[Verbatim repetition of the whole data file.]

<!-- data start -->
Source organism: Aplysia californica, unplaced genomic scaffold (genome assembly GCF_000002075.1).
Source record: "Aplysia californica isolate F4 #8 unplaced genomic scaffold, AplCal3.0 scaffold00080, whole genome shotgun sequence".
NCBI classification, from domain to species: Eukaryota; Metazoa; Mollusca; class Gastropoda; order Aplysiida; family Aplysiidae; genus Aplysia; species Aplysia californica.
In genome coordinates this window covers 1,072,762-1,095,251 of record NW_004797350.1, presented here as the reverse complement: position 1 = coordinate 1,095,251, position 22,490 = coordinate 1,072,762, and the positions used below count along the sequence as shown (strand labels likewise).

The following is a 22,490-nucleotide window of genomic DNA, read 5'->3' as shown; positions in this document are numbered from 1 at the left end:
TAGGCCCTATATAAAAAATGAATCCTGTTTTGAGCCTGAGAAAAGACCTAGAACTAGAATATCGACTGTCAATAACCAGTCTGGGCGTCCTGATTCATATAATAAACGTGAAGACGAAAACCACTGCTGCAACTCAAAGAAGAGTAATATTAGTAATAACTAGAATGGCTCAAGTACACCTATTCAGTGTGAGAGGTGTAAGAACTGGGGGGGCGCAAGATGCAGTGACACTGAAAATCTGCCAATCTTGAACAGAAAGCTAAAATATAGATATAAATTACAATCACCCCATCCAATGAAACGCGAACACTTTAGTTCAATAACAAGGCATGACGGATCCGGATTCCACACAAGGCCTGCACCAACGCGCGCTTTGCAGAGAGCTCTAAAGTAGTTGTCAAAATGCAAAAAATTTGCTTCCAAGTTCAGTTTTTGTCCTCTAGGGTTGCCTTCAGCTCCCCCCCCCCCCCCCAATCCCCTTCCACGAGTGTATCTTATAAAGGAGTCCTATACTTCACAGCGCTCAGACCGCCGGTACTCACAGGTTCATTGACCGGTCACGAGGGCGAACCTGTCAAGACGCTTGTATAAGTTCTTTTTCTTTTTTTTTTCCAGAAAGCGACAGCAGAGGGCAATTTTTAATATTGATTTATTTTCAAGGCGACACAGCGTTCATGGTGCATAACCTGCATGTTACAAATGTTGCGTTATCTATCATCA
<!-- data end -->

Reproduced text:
Source organism: Aplysia californica, unplaced genomic scaffold (genome assembly GCF_000002075.1).
Source record: "Aplysia californica isolate F4 #8 unplaced genomic scaffold, AplCal3.0 scaffold00080, whole genome shotgun sequence".
NCBI classification, from domain to species: Eukaryota; Metazoa; Mollusca; class Gastropoda; order Aplysiida; family Aplysiidae; genus Aplysia; species Aplysia californica.
In genome coordinates this window covers 1,072,762-1,095,251 of record NW_004797350.1, presented here as the reverse complement: position 1 = coordinate 1,095,251, position 22,490 = coordinate 1,072,762, and the positions used below count along the sequence as shown (strand labels likewise).

The following is a 22,490-nucleotide window of genomic DNA, read 5'->3' as shown; positions in this document are numbered from 1 at the left end:
TAGGCCCTATATAAAAAATGAATCCTGTTTTGAGCCTGAGAAAAGACCTAGAACTAGAATATCGACTGTCAATAACCAGTCTGGGCGTCCTGATTCATATAATAAACGTGAAGACGAAAACCACTGCTGCAACTCAAAGAAGAGTAATATTAGTAATAACTAGAATGGCTCAAGTACACCTATTCAGTGTGAGAGGTGTAAGAACTGGGGGGGCGCAAGATGCAGTGACACTGAAAATCTGCCAATCTTGAACAGAAAGCTAAAATATAGATATAAATTACAATCACCCCATCCAATGAAACGCGAACACTTTAGTTCAATAACAAGGCATGACGGATCCGGATTCCACACAAGGCCTGCACCAACGCGCGCTTTGCAGAGAGCTCTAAAGTAGTTGTCAAAATGCAAAAAATTTGCTTCCAAGTTCAGTTTTTGTCCTCTAGGGTTGCCTTCAGCTCCCCCCCCCCCCCCCAATCCCCTTCCACGAGTGTATCTTATAAAGGAGTCCTATACTTCACAGCGCTCAGACCGCCGGTACTCACAGGTTCATTGACCGGTCACGAGGGCGAACCTGTCAAGACGCTTGTATAAGTTCTTTTTCTTTTTTTTTTCCAGAAAGCGACAGCAGAGGGCAATTTTTAATATTGATTTATTTTCAAGGCGACACAGCGTTCATGGTGCATAACCTGCATGTTACAAATGTTGCGTTATCTATCATCA